Whisk(e)ys have been the first spirits category I really became enthusiastic about. Well there is a small exception because that happened in the same days when I started to discover my passion for classic cocktails and my personal gateway was the most classic cocktail of them all, the Martini. Therefore in my “early days” of course gin and vermouth also played a certain role, but I spend much more time reading about whisky and of course tasting it. So today I would like to publish an article all about whisky.
The reason for that is the special opportunity to sample not just one, but several Scotch Single Malts of promising quality and to go a little more into detail in terms of nosing and tasting. The corresponding whiskys are independent bottlings from the German whisky-retailer Whic – Whiskycircle, which of course not only sells independent bottlings from self-acquired barrels but also offers the full range of Scotch and international whisk(e)ys. But nevertheless independent bottlings are often special because they give us an opportunity to get in touch with the unique character of a distillery besides the standard bottlings and they also allow the independent bottlers to add their own signature since they alone can decide how long each whisky is allowed to mature inside of the casks. Altogether an exciting affair with many gems to be discovered. (Though it should also be noted that of course also the opposite is possible and not every independent bottling is naturally turning out to become the season’s highlight for connoisseurs).
The largest city in the western Highlands is rather unknown outside of Scotland. Few foreigners have heard of Fort William before and even if it is the largest city in the western Highlands, we are talking about a town with around 5000 inhabitants. This place is also home to the Ben Nevis distillery, which owes its name from the largest mountain in Britain that lies in close proximity. Interrupted by several production stoppings, the distillery exists since 1825.
Today’s whisky was distilled there in June 1996 and then filled in a single Hogshead (Hogshead is an old British measuring unit for liquids) made from American white oak which previously was home to American Bourbon Whiskey. The barley malt has not been kiln-dried over peat fires and therefore bears no smoky aromas. The bottling took place in April of 2015. With 53.7% vol. the whisky was probably not diluted any further before the bottling and it was neither chill-filtered nor colored. The retailer additionally indicates that only 126 bottles of this whisky exist and that it is a Single Cask whisky, so logically their won’t be any replenishment. One 0.7l-bottle costs 69.90€ and is not too highly priced for an 18-year-old Ben Nevis whisky. Of course you should know what you’re spending money on when you go for a bottle like this one.
Aroma: Bright, sweet fruits (apricots, peaches and some honey melon), a whopping vanilla with spicy oak and some curd. The addition of water emphasizes the vanilla and teases out a pinch of white pepper, the curd associations are confirmed.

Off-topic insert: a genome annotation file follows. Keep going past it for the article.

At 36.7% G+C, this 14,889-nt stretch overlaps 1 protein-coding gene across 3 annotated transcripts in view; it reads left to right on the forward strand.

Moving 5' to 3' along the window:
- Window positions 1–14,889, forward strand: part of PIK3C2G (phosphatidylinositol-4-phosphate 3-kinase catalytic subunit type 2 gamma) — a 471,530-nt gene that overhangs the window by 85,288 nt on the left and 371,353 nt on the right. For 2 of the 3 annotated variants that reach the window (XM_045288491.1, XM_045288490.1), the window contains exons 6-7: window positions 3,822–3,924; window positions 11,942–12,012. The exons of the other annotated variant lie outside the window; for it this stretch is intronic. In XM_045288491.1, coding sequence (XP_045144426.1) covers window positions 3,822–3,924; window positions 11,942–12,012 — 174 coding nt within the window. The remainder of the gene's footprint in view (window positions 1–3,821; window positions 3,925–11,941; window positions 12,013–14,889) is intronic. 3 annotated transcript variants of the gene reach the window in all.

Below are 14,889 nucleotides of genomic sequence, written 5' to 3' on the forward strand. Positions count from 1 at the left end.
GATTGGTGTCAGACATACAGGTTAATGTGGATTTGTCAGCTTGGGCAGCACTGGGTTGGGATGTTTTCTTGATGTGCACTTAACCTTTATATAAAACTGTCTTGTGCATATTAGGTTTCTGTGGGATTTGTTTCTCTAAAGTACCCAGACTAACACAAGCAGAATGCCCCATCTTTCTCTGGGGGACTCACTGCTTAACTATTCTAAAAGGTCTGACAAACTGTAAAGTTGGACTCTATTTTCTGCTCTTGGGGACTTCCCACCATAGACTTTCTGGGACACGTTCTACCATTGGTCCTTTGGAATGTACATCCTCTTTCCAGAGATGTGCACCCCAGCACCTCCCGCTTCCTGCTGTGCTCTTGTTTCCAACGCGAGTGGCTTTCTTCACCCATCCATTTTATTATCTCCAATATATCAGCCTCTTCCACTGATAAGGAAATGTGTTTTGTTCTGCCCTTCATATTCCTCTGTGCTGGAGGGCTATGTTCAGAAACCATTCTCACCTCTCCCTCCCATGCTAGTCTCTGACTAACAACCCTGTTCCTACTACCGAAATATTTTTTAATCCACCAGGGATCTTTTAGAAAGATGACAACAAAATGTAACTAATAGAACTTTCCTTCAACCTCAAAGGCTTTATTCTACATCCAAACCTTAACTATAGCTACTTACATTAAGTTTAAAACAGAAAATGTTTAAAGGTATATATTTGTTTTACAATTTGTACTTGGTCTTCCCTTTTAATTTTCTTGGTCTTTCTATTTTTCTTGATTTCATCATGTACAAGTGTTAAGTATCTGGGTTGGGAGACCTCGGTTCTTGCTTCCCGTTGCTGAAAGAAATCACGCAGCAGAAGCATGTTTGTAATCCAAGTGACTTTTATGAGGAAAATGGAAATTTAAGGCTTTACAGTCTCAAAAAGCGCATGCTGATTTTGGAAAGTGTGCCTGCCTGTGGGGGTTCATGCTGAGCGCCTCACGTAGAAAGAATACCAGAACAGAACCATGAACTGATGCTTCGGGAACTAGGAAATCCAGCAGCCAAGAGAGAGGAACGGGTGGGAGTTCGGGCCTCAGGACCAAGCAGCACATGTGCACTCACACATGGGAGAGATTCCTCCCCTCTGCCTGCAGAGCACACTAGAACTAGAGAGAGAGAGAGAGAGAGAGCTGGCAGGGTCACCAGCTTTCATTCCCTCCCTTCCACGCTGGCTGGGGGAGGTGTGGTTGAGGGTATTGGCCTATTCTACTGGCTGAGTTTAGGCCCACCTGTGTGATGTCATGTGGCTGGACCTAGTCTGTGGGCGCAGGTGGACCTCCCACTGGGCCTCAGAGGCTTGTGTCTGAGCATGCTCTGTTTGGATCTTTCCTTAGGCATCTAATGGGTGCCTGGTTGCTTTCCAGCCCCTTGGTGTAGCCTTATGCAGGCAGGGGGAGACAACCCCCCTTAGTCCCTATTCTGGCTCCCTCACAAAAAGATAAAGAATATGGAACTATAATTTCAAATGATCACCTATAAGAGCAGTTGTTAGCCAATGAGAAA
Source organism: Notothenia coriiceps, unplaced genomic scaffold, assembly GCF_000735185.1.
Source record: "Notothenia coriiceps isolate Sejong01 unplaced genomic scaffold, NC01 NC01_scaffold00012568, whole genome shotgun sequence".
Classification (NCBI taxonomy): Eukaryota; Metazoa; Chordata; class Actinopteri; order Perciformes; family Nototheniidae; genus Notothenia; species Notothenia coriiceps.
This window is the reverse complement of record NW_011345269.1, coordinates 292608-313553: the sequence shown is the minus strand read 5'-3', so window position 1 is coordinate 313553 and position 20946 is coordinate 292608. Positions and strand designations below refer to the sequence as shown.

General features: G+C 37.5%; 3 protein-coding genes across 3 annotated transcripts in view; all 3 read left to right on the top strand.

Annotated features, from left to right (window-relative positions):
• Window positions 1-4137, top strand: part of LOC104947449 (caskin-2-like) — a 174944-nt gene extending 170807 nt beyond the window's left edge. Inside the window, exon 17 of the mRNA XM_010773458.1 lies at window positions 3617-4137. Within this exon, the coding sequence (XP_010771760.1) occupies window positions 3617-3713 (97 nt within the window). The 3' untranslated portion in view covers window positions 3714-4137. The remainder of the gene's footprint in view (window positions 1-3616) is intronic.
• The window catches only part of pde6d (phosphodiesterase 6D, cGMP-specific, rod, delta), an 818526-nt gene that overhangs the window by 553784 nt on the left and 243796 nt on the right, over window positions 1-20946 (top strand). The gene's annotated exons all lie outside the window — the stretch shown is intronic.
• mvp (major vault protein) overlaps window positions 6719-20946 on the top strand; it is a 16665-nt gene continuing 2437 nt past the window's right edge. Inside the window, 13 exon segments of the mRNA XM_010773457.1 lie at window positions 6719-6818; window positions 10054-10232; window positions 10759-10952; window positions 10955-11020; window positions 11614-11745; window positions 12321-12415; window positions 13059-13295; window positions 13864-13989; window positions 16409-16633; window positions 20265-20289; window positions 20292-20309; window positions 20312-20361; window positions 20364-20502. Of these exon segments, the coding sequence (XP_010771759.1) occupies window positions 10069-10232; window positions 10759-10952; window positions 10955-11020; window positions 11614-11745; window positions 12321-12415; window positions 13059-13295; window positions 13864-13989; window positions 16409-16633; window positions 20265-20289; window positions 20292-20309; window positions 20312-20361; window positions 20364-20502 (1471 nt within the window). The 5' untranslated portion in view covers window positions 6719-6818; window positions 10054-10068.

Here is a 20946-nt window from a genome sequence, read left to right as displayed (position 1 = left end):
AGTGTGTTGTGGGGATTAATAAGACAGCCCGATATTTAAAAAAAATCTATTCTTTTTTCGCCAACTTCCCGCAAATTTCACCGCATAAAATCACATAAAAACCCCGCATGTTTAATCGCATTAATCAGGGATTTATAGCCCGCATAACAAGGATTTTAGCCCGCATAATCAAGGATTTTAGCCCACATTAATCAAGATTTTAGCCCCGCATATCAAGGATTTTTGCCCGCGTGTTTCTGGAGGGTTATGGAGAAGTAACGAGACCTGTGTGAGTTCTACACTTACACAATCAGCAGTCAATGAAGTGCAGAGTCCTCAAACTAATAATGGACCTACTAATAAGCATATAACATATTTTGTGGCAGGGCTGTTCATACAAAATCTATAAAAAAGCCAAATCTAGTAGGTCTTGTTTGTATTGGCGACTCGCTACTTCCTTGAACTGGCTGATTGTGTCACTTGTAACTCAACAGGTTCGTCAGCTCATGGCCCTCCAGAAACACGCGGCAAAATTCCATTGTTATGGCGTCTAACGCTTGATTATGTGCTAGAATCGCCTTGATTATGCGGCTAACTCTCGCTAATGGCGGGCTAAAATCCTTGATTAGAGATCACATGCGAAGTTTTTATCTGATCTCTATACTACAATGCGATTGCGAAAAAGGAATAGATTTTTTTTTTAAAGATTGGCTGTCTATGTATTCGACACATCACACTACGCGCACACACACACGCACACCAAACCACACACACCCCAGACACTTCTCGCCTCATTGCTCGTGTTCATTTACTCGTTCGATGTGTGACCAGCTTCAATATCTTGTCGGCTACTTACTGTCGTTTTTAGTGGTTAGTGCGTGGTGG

Taste: sweet and intense vanilla and bright fruit (peaches, apricots with sweet curd) with a subtle honey; Water brings more oak, emphasizes the vanilla plus a little cinnamon and malt.
Finish: medium-long and spicy with vanilla and very subtle nuts. – I really like this malt!
At the beginning I mentioned that I would write about two Bruichladdich whiskys here. That’s basically wrong because this whisky here is a Bruichladdich, too, with the simple reason that there actually is no Port Charlotte distillery. That means the Port Charlotte distillery no longer exists respectively not yet. Before this leads to confusion among those who are not familiar with the background, let me briefly explain that the actual Port Charlotte distillery has stopped its production already in 1929 (and it was better known under the name Lochindaal in those days). The former building of the distillery, including its warehouses in the coastal village of Port Charlotte on the Hebridean island of Islay is – by car – just five minutes away from the Bruichladdich distillery. The guys at Bruichladdich have plans for some time now to reopen Port Charlotte distillery and to reactivate the production there as a distillery on its own. Finally this was announced to happen this year after the owner of Bruichladdich, Rémy Cointreau, has approved this (and of course has authorized the cash flow). Until then, however, Port Charlotte only exists as a special series of Bruichladdich and the corresponding whisky has been distilled in the Bruichladdich distillery, not really at Port Charlotte.
So the Port Charlotte 2003/2015 whisky at least comes up to expectations in one respect: it’s a heavily peated, smoky whisky because the barley malt was kiln-dried over peat smoke thus making it a typical whisky of Islay, which is famous for its smoky whiskys. Also this one is not chill-filtered and has no artificial color added. It is bottled with 56% vol. As the Ben Nevis it has matured in former Bourbon Hogsheads, but for 12 instead of 18 years (from July 2003 to September 2015). The whisky is limited to 180 bottles and costs € 89.90 per bottle.